Directed by Peter M. Cohen
Cast: Amanda Peet, Brian Van Holt, Jonathan Abrahams, Zorie Barber, Judah Domke.
2000 85 minutes
Rated: (for profanity and sexuality).
Reviewed by Dustin Putman, September 2, 2000.
A misogynistic and angry movie passing itself off as a raucous comedy, "Whipped," directed by Peter M. Cohen, features almost nothing worthy of recommending it. The five central characters are unlikable and despicable players who get off on using others for nothing more than sex, and whose whole lives revolve around this one fact. None of them are ever attempted to be developed as fully thought-out people, nor do they have any interests outside of what is strictly required by the, albeit slim, storyline. You wouldn't think that a writer or director would have the courage to film a romance with nary an ounce of heart or soul, but Cohen has done just that--and fails miserably at every turn.
The film centers on four Manhattan-based best friends in their 20's who apparently do not like each other at all, and meet every Sunday at a local diner to discuss their sexual conquests from that week's past. Brad (Brian Van Holt) is a hot-shot dimwit who believes he is God's gift to women; Zeke (Zorie Barber) is an arty club-goer who spends his time reading and having threesomes; Jonathan (Jonathan Abrahams) is less experienced with women, but more experienced than his friends when it comes to lube; and the tic-infested Eric (Judah Comke) used to be like his other three friends, but is now unhappily married.
Everything changes for each of the bachelors one week when they all meet a wonderful young woman whom they surprisingly start to like. What they don't expect is that they have all met the same woman--the strikingly beautiful and articulate Mia (Amanda Peet). Each of them care enough for her and their potential relationships that they mutually agree with Mia when she suggests that she be allowed to continue seeing all three of them at the same time, since she likes them all equally. What they fail to recognize is that Mia, an obvious player herself, has an ulterior motive for dating them all.
While there is nothing wrong, in essence, with making a film about a group of womanizers (and in this case, also a manizer), writer-director Cohen almost immediately derails the whole undertaking when it becomes clear that he has absolutely no insight to give, whether it be about the characters or the general plot, nor has he written one person who is the least bit intelligent or warm-hearted. It is difficult--okay, nearly impossible--to get involved in a movie if there is no one to identify with or care about. The superficial beings that populate "Whipped" apparently originated on another planet, as there are few signs of human emotions ever presented.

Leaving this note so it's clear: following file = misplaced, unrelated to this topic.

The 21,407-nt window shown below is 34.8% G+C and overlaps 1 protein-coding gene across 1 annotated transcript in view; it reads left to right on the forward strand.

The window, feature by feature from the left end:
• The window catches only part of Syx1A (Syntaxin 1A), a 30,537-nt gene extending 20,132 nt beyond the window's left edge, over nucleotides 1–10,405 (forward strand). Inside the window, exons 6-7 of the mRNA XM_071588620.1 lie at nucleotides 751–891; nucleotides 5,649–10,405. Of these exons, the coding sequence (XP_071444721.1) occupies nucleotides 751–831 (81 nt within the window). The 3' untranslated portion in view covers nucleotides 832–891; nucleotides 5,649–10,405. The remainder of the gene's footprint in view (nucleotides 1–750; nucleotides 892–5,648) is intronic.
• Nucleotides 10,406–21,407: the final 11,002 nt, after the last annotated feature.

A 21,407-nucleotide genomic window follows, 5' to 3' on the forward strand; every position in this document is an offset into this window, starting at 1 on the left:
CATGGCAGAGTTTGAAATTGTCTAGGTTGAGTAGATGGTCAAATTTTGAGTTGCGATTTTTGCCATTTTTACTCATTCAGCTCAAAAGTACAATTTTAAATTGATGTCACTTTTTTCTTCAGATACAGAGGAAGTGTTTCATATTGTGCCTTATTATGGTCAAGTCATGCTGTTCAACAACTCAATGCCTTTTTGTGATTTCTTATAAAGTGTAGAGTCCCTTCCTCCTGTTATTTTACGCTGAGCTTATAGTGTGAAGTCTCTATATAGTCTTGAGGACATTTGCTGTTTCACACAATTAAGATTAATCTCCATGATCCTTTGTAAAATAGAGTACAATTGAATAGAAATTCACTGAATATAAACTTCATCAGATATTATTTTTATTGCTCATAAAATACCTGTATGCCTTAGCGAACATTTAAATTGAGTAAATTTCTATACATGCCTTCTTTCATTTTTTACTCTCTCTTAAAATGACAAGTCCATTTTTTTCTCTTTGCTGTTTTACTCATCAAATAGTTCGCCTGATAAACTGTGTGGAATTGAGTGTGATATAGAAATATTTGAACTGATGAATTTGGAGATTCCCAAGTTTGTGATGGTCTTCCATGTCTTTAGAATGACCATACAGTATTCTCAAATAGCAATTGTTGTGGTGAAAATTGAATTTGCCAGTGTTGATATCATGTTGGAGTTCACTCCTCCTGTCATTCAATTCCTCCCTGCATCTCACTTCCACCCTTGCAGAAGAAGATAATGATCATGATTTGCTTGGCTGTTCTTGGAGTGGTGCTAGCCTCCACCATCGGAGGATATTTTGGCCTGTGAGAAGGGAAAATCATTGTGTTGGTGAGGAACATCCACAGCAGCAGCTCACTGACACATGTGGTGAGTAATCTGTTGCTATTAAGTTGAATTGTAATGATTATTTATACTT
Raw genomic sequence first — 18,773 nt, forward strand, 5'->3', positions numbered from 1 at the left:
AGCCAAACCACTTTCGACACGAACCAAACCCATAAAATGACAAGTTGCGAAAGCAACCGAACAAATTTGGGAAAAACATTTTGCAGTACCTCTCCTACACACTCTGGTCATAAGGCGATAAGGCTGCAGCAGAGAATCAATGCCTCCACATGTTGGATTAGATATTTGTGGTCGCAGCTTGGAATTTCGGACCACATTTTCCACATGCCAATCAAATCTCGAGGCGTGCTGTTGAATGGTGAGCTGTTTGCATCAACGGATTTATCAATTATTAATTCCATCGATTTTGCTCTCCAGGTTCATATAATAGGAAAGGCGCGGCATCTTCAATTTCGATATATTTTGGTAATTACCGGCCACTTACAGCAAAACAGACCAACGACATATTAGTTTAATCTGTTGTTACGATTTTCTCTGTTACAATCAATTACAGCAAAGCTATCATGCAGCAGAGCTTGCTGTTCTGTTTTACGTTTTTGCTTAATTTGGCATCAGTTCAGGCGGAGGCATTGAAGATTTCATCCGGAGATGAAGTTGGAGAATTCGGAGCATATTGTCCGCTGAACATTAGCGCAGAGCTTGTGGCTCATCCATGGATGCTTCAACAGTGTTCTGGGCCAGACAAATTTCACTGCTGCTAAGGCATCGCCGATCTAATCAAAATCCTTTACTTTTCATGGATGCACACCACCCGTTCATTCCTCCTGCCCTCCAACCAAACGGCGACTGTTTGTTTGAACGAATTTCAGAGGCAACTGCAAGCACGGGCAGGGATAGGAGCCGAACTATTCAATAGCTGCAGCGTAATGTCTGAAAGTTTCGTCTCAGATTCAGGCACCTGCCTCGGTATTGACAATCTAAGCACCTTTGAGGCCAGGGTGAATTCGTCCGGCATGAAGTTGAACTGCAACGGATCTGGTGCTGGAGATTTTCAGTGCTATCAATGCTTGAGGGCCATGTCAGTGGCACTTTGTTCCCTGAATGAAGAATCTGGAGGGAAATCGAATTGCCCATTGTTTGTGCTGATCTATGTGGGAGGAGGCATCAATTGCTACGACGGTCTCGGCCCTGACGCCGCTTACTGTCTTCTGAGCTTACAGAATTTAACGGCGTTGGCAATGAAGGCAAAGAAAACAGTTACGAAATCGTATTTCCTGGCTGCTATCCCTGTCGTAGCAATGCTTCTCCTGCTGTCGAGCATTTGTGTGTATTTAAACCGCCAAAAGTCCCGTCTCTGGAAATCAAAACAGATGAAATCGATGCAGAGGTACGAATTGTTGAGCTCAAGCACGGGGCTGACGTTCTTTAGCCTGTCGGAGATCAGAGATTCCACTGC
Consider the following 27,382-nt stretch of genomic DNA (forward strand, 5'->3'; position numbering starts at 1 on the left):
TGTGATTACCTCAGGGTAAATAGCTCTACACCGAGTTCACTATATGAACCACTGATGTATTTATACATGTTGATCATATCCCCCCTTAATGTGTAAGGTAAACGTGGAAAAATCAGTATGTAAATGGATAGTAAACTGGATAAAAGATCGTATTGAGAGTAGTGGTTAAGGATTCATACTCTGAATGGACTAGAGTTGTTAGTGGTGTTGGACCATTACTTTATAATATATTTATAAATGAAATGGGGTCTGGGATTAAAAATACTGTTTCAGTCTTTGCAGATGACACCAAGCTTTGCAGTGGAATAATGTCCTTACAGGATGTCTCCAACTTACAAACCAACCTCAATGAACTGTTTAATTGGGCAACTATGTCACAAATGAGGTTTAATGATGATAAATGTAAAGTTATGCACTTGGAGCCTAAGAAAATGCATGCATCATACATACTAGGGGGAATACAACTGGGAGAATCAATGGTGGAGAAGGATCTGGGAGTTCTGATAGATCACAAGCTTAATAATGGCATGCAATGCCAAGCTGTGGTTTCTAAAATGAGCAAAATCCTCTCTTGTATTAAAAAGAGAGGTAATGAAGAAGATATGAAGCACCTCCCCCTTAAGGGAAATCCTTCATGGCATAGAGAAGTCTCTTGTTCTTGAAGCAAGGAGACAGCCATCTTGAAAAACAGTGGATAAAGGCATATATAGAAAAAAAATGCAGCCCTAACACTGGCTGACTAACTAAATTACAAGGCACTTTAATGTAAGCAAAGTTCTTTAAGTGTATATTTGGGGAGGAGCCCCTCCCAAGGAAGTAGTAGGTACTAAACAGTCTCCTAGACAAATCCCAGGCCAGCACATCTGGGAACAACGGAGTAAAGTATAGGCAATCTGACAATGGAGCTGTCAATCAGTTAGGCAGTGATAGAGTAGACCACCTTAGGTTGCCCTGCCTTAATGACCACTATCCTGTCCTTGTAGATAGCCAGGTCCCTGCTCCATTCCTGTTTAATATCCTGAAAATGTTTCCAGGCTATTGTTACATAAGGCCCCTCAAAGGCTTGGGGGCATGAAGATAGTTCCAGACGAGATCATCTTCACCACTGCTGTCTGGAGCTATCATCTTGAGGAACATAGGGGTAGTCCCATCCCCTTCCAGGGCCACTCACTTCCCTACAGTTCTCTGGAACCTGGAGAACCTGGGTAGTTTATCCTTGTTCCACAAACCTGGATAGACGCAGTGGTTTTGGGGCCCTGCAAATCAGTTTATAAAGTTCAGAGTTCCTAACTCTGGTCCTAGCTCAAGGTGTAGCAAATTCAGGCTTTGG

As for its comedic aspect, the amount of laughs that result from viewing this thankfully brief 85-minute trifle could probably be counted on one hand, and the majority of those come from something occurring that is so wacky and off-the-radar that you can't help but chuckle at their sheer stupidity.
As the four jackasses, Brian Van Holt, Jonathan Abrahams, Zorie Barber, and Judah Comke are adequate at best, although considering the one-note pricks that they were asked to play, 'adequate' is about as good as these actors could ever hope for. Who is absolutely bewitching, however, is the bright Amanda Peet (the scene-stealer in 2000's otherwise glum "The Whole Nine Yards"). Peet's Mia isn't really much more likable than the guys featured in the movie, particularly once her own dastardly plans are revealed, but she takes her thinly veiled character and runs with it. Once Peet moves away, once and for all, from such wastes of time as "Whipped," she has the charisma and ability to be a major star and a talented actress.
Peter M. Cohen should be thanking Amanda Peet this instant for being the sole reason "Whipped" is receiving a generous one-and-a-half star rating from me, because it certainly has nothing else of worthwhile quality. Having seen the movie, I wonder what Cohen was hoping to achieve with such a cold, lifeless directing debut. Has he been burned so many times by both men and women that he simply hates the human race, in general? Or does he merely delight in portraying people of no substance and little feeling, doing things that are cruel and hurtful to others, all at the expense of a cheap laugh? On second thought, "Whipped" is the perfect title for this movie, because everyone who is suckered into a theater showing this rubbish will feel just that--whipped.
©2000 by Dustin Putman